Your documents are now available to view. Confirm Cancel. From the book A Complicated Man. Michael Takiff. Cite this. You currently have no access to view or download this content. Please log in with your institutional or personal account if you should have access to this content through either of these. Showing a limited preview of this publication:. Chapter A Complicated Man
One can make a plausible, if narrow, case that Bill Clinton was one of the most accomplished American politicians of the twentieth century. Unlike fully half of them, Clinton did not inherit the Presidency, either directly, as did T. Unlike T. Roosevelt, Kennedy, Carter, and Bush, Clinton had no family money and no family connections. Unlike Wilson, Hoover, Eisenhower, and Reagan, he did not achieve national fame in some other field before turning to politics. He got the job by beating an incumbent and then went on to win a second term, a distinction he shares only with Wilson, F. The well-being of the nation palpably improved during his White House service: unprecedented budget deficits became surpluses; the economy enjoyed its longest boom ever, achieving something close to full employment without inflation; indices of social distress, such as the rates of poverty, crime, and teen pregnancy, dropped precipitously; peace reigned, mostly; and by the time he left both the number of federal employees and the tax burden on the middle class were lower than they had been when he arrived. In spite of or maybe because of his impeachment by a party-line vote in the House of Representatives, his end-of-second-term poll ratings were the highest ever measured. The case is, I admit, a trifle, er, Clintonian. Ross Perot.
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The University of Pennsylvania held a forum focused on the results of the elections and its effects on the rd Congress. Several… read more. Several correspondents and a member of Congress participated to talk on issues in the presidential and congressional elections, including the alleged influence of the press on U. Excerpts from the evening newscast of a Dallas television station featured coverage of the Presidential election…. High school students, members of a seminar in political science, discussed the presidential election, including…. Lucien Blackwell U. Representative [D] Pennsylvania. Eleanor Clift Contributing Editor Newsweek. Frank I. Steven V.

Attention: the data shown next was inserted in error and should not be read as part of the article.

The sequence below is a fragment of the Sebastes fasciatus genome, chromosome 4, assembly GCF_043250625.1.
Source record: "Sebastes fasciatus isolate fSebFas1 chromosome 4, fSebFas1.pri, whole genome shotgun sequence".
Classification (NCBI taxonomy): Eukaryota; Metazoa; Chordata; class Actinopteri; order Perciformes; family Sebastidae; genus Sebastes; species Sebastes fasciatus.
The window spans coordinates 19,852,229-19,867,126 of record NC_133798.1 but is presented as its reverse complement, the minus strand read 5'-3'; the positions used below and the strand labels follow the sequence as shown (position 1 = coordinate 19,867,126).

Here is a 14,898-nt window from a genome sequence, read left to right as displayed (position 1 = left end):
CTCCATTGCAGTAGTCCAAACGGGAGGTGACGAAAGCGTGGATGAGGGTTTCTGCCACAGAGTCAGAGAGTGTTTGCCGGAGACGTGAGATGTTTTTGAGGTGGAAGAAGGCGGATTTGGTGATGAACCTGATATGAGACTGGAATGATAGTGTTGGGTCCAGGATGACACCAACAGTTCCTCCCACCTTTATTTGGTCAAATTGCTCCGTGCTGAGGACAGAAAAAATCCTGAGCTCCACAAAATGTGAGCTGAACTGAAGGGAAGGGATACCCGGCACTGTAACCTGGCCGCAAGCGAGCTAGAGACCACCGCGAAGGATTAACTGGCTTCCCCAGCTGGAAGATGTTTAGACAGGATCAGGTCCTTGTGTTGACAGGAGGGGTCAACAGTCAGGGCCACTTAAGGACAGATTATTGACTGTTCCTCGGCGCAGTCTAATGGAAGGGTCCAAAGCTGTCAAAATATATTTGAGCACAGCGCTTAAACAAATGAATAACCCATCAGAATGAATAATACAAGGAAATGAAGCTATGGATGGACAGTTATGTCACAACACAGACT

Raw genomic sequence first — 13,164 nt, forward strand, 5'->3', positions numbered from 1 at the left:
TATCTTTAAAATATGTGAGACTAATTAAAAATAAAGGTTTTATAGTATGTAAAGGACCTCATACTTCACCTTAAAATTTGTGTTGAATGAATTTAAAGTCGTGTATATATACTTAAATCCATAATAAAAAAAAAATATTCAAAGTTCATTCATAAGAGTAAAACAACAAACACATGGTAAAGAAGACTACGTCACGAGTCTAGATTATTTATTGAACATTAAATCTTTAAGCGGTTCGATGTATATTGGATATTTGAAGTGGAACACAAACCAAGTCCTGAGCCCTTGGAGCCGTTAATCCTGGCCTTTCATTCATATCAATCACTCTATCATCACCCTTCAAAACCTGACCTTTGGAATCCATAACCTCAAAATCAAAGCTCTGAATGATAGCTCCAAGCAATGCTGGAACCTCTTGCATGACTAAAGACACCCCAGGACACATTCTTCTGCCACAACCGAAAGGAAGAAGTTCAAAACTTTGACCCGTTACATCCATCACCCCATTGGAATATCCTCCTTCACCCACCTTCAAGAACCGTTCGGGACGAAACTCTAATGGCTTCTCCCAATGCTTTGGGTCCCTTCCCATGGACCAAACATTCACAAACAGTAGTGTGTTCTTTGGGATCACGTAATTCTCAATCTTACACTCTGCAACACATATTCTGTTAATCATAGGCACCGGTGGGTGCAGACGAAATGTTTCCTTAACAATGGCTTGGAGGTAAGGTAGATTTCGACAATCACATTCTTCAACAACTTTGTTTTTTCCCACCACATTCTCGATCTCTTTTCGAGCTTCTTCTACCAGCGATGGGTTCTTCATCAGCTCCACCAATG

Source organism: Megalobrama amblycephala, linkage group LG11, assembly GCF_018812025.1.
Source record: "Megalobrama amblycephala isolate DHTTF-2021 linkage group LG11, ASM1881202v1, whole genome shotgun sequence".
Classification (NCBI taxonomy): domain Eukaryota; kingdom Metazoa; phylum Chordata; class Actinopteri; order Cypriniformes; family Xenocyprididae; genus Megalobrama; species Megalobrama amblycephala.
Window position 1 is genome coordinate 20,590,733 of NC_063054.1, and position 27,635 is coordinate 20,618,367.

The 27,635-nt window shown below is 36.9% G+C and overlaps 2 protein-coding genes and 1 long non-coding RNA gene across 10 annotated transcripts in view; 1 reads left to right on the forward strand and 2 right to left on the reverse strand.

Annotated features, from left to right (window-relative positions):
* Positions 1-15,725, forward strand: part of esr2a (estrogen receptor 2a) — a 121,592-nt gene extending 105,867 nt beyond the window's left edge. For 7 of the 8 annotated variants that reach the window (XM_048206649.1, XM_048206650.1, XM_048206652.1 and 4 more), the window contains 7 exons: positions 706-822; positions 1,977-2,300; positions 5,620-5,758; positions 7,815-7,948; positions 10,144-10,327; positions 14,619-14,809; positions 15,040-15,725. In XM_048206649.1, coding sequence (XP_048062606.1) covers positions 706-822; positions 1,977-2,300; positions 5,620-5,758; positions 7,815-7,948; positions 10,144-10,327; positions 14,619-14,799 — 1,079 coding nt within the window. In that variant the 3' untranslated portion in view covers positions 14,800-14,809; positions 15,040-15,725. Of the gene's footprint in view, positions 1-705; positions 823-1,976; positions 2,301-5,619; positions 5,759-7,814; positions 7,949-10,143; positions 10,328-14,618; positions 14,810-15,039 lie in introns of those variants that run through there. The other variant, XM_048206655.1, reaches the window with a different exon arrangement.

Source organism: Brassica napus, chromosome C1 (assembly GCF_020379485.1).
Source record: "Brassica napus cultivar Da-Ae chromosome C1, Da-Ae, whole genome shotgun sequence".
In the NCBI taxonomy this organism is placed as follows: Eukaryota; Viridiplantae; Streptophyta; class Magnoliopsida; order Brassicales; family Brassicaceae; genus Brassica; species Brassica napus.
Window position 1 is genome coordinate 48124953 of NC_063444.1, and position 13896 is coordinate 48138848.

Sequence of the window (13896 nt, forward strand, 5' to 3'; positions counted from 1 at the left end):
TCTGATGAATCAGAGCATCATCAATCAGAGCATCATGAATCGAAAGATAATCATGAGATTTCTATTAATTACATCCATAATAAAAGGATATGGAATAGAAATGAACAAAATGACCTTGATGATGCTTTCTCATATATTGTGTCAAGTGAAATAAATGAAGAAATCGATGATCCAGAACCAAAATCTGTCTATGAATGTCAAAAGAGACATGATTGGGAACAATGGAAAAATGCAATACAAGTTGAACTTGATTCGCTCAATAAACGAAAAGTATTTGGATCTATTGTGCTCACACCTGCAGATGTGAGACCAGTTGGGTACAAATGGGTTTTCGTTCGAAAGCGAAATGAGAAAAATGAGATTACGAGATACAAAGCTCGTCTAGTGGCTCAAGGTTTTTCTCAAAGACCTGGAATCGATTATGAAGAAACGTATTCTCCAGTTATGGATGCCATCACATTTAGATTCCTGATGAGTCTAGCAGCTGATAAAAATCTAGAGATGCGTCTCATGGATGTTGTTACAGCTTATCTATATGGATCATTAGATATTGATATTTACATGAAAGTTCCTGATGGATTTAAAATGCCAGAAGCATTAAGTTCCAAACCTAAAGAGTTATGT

Fortune -- Rahm Emanuel, the Chicago Congressman who will be President-elect Barack Obama's White House chief of staff, is "dangerous, absolutely relentless when he's got a political kill in sight," according to an admiring Republican colleague, Oklahoma Congressman Tom Cole. Emanuel is also, President Clinton once told Fortune, "one of the top political minds in Washington," a former ballet dancer who "favors the counterattack over the attack. From his years in the U. House of Representatives, he knows his way around Capitol Hill - and was the chief architect of the Democrats' recapture of Congress. Find out how Emanuel's life was shaped by a near-death experience in high school and lifelong competition with and enduring love for two equally successful brothers in this profile by Fortune's Nina Easton. On a wretchedly hot August day outside the Caterpillar tractor plant in Montgomery, Ill. This is , the calm before the Katrina storm, and a rigorous mountain-biking schedule has the President in top shape. In off-camera chitchat with the shirt-sleeved lawmakers, Bush takes note of Democratic Congressman Rahm Emanuel's deep tan, prompting the year-old Emanuel to boast about the miles of swimming and biking in his triathlon training schedule. This story is an excerpt from the story that ran in the October 2, issue of Fortune.